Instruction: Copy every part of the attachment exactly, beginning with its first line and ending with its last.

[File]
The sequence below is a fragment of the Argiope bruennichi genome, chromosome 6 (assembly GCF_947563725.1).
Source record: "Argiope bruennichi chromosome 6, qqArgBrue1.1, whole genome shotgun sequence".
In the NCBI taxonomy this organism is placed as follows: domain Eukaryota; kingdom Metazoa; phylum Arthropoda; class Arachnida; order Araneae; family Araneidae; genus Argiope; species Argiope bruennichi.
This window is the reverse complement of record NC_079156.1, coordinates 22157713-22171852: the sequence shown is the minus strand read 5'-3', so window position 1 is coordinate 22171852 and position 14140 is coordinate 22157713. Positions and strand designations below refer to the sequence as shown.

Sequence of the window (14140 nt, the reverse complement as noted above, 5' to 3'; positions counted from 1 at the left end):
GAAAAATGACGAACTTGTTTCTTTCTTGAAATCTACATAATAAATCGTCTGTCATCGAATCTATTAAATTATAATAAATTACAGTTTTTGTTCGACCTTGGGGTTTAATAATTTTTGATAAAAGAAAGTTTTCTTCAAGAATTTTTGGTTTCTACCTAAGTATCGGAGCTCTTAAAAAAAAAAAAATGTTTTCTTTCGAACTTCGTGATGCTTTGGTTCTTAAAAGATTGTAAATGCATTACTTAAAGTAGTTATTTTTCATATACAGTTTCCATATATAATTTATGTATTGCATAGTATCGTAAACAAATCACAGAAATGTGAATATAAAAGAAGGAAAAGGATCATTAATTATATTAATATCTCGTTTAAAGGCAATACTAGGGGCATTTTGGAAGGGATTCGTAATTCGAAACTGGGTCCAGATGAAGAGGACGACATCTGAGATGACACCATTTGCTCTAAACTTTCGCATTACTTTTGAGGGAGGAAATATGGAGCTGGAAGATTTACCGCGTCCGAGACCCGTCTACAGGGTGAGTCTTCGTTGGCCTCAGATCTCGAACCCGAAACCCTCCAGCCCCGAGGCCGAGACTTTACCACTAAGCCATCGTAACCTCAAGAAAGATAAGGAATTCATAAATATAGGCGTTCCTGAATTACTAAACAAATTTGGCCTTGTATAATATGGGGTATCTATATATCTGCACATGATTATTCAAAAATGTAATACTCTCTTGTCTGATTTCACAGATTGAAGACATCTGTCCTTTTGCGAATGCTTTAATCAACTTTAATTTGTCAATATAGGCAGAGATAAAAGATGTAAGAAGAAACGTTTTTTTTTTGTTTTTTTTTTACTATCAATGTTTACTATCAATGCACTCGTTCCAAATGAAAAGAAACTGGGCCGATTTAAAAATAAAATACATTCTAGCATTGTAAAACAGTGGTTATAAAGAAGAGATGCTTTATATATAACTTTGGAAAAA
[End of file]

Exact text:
The sequence below is a fragment of the Argiope bruennichi genome, chromosome 6 (assembly GCF_947563725.1).
Source record: "Argiope bruennichi chromosome 6, qqArgBrue1.1, whole genome shotgun sequence".
In the NCBI taxonomy this organism is placed as follows: domain Eukaryota; kingdom Metazoa; phylum Arthropoda; class Arachnida; order Araneae; family Araneidae; genus Argiope; species Argiope bruennichi.
This window is the reverse complement of record NC_079156.1, coordinates 22157713-22171852: the sequence shown is the minus strand read 5'-3', so window position 1 is coordinate 22171852 and position 14140 is coordinate 22157713. Positions and strand designations below refer to the sequence as shown.

Sequence of the window (14140 nt, the reverse complement as noted above, 5' to 3'; positions counted from 1 at the left end):
GAAAAATGACGAACTTGTTTCTTTCTTGAAATCTACATAATAAATCGTCTGTCATCGAATCTATTAAATTATAATAAATTACAGTTTTTGTTCGACCTTGGGGTTTAATAATTTTTGATAAAAGAAAGTTTTCTTCAAGAATTTTTGGTTTCTACCTAAGTATCGGAGCTCTTAAAAAAAAAAAAATGTTTTCTTTCGAACTTCGTGATGCTTTGGTTCTTAAAAGATTGTAAATGCATTACTTAAAGTAGTTATTTTTCATATACAGTTTCCATATATAATTTATGTATTGCATAGTATCGTAAACAAATCACAGAAATGTGAATATAAAAGAAGGAAAAGGATCATTAATTATATTAATATCTCGTTTAAAGGCAATACTAGGGGCATTTTGGAAGGGATTCGTAATTCGAAACTGGGTCCAGATGAAGAGGACGACATCTGAGATGACACCATTTGCTCTAAACTTTCGCATTACTTTTGAGGGAGGAAATATGGAGCTGGAAGATTTACCGCGTCCGAGACCCGTCTACAGGGTGAGTCTTCGTTGGCCTCAGATCTCGAACCCGAAACCCTCCAGCCCCGAGGCCGAGACTTTACCACTAAGCCATCGTAACCTCAAGAAAGATAAGGAATTCATAAATATAGGCGTTCCTGAATTACTAAACAAATTTGGCCTTGTATAATATGGGGTATCTATATATCTGCACATGATTATTCAAAAATGTAATACTCTCTTGTCTGATTTCACAGATTGAAGACATCTGTCCTTTTGCGAATGCTTTAATCAACTTTAATTTGTCAATATAGGCAGAGATAAAAGATGTAAGAAGAAACGTTTTTTTTTTGTTTTTTTTTTACTATCAATGTTTACTATCAATGCACTCGTTCCAAATGAAAAGAAACTGGGCCGATTTAAAAATAAAATACATTCTAGCATTGTAAAACAGTGGTTATAAAGAAGAGATGCTTTATATATAACTTTGGAAAAA